Employment references provide important information to school leaders, assisting them in determining whether a job applicant is suitable.
Given the ongoing recruitment and retention challenges across the education sector, getting to grips with employment references and your responsibilities could not be more important.
Schools are not legally obliged to provide a reference to existing or former employees, as this only applies to industries regulated by the Financial Services Authority.
Nonetheless, it is custom and practice in education to provide references for employees, and refusal to give a reference could inaccurately suggest that an employee is unsuitable and give rise to several issues, including:
References should be accurate, fair, and avoid making subject comments that are not supported by facts; they should not be misleading or contain inaccurate information.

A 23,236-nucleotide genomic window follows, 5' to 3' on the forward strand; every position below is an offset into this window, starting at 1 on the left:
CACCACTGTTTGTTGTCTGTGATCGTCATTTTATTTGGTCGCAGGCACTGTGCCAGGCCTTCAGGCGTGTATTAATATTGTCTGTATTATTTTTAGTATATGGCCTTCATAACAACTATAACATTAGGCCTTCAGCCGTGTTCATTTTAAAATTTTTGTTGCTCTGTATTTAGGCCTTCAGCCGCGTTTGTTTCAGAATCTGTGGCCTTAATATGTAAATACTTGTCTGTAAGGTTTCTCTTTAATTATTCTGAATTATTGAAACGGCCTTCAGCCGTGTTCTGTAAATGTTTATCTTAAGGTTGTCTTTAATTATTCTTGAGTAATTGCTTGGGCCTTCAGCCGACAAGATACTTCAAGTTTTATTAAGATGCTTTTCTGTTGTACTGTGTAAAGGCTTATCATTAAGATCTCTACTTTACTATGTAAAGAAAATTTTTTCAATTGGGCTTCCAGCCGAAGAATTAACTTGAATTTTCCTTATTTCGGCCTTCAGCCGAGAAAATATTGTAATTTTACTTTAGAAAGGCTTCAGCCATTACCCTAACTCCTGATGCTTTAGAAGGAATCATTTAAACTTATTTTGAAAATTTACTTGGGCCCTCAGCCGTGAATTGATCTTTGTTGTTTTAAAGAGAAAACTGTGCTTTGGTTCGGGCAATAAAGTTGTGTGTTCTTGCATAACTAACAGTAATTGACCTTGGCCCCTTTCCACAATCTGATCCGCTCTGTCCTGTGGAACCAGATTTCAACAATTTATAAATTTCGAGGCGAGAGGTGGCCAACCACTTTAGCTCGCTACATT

Despite this, references might show that a job applicant is not suitable for the role they are applying for. If this is the case, you are entitled to challenge claims made by the applicant.
For example, you might question:
In accordance with the Data Protection Bill 2018 and the General Data Protection Regulations (GDPR), it is best practice to have consent from a data subject before providing a reference about them.
You can do this through exit interviews, application forms, or by contacting the employee directly.
Applicants need to be made aware of their right to withdraw consent and should be offered easy ways to do so at any time.
As an EPM customer, we will proactively provide you with advice on legislative changes through our email advice notes, so you can be sure that you are on top of all your legal obligations.
Your named HR Adviser can also answer any questions that you might have in relation to the above that are specific to your school, academy or trust. We will also provide you with a range of model reference forms, invites and offer letters, including: